Viewing Faxes on the Web
- Setting up Apache 2.0
- Suggestions for you
The purpose of this article is to describe a simple Perl script I use
to manage faxes on my fax server over the web. The method I use is very
crude and is only used by myself and one other person in the company
I work for,
but it works for me. With very little effort, it would be very easy to
setup professional scripts to handle faxes from small to very large
corporations. I also believe it would be very easy to setup a web interface
for other fax systems (if they don't already have it). Personally, I would
much rather send and receive faxes over a webpage because then I can access
the system (and the faxes) from anywhere in the world.
For my setup, I was using efax, which is not that easy to get along with.
For any sane person, I recommend
HylaFax or some other alternative
(mgetty has some hope).
Please read my other efax article at
Configuring Apache 2.0
First, look at how I
compiled and then
configured Apache 2.0. This is just one installation I did, out of many.
No, Php is not running on my webserver even though the config file says I am.
I have a directory, /usr/local/apache2/htdocs/fax, where I put in my
Perl script and .htaccess files.
Underneath this directory, I have these directories:
I put a .htaccess in these directories to limit access by people. An example
- home -- my faxes go here
- ab -- where other Audioboomerang faxes go.
- source -- where we have the original faxes at.
- display -- the list of faxes yet to be viewed/archived.
- archives -- where the ps and pdf files are archived.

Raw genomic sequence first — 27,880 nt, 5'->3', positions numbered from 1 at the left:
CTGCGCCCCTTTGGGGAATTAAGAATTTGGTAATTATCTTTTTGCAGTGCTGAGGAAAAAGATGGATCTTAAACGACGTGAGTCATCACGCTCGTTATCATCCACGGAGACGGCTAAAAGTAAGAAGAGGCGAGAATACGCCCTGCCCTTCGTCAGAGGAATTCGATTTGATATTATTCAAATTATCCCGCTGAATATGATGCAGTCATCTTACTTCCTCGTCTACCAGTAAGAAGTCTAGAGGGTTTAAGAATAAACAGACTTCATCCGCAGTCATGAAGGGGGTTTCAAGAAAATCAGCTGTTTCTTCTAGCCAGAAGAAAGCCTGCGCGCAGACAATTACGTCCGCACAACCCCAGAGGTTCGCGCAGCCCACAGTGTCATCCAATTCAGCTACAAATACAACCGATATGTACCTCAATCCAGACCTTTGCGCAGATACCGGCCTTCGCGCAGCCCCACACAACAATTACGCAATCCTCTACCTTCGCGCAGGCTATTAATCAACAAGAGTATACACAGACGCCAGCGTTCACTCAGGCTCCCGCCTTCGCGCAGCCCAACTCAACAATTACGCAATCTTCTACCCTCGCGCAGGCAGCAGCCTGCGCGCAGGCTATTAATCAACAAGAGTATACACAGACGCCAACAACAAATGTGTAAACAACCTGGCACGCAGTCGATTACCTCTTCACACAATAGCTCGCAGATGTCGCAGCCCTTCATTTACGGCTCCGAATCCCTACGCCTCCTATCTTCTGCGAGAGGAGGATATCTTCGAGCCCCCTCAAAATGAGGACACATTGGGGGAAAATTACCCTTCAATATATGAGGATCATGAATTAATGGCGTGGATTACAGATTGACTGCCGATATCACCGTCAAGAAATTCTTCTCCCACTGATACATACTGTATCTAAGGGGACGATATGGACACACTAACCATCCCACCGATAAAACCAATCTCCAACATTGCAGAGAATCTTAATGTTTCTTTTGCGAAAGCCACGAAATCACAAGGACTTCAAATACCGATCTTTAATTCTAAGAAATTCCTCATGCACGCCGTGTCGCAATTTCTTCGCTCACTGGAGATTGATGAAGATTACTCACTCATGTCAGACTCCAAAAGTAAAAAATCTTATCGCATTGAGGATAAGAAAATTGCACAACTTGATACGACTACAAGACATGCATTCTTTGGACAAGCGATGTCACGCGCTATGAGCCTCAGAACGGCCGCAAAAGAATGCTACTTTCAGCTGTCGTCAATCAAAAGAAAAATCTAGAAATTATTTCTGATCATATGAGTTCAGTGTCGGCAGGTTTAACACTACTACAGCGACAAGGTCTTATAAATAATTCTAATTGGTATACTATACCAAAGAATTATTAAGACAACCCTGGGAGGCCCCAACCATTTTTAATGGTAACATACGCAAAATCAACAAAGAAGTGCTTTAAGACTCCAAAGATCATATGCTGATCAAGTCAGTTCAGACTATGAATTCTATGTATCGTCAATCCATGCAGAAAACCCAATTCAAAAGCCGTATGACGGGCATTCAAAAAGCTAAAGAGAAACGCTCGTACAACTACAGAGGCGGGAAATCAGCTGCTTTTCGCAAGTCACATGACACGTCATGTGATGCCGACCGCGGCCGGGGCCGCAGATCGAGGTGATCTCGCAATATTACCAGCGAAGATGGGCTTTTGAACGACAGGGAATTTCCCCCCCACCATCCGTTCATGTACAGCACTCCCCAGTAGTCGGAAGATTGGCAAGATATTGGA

require user mark ted
You can change/add passwords with htpasswd.
Next, the last thing is to create a perl script.
Here is my very crude Perl script. If I ever do anything else with it,
I will convert it to a Python script first as Python is the next wave
for programming (I hope). Python, Zope, Apache, Linux, and PostgreSQL
are the top choices for my programming environment. Save it as "fax.pl"
and perform a "chmod 755 fax.pl" after saving it.
You can download it or just view it below.
Suggestions for you.
- I normally write in Python 2.2 these days, as this should be rewritten
in. I just happened to use Perl because I was testing mod_perl and
- Write a Python script to let people upload PostScript, images, or other
file formats that Linux can convert to tiff to send out as faxes. In addition,
the Python script should receive the telephone number, cover letter, etc.
to make the system flexible.
- Create a Python/TK or wxPython
script which acts as a client program to send and recieve faxes from your
Apache 2.0 server. The trick here is that people might have to create
a postscript file first to upload faxes or better yet, figure out some way
to directly print to the Python Script.
- When you have a multiple page fax, have the Perl/Python
script on the webserver detect and order
the pages and merge them into one ps file with psmerge or other tool.
- Faxes can be pretty sensitive so use the secure service in Apache 2.0
for viewing or sending your faxes.
I think it is pretty cool, and my boss thinks it is pretty cool.
I am going to switch to a different fax service because efax is hard to deal
with when sending faxes. My next goal is to make it so I can send faxes
through a webpage. I will have to set it up so that you first print your
document to a postscript file and then upload it (or upload a graphic image
or something else that Linux can convert usign a standard tool).
I am not sure what other fax setups utilize the web, but from my perspective,
I always want to have access to my faxes over the web or to send a fax
over the web.
If this article
changes, it will be available here
Mark Nielsen works at
which creates, delivers, and tracks personalized multimedia email, web,
and newsletter campaigns. He works as a consultant delivering end products
to AudioBoomerang.com clients, such as advanced customized statistical
reports used for demographic or pyschological profiles for future campaigns.
In his spare time, he writes articles relating to Free Software (GPL) or
Free Literature (FDL) and is involved with the non-profit learning center
Copyright © 11/2002 Mark Nielsen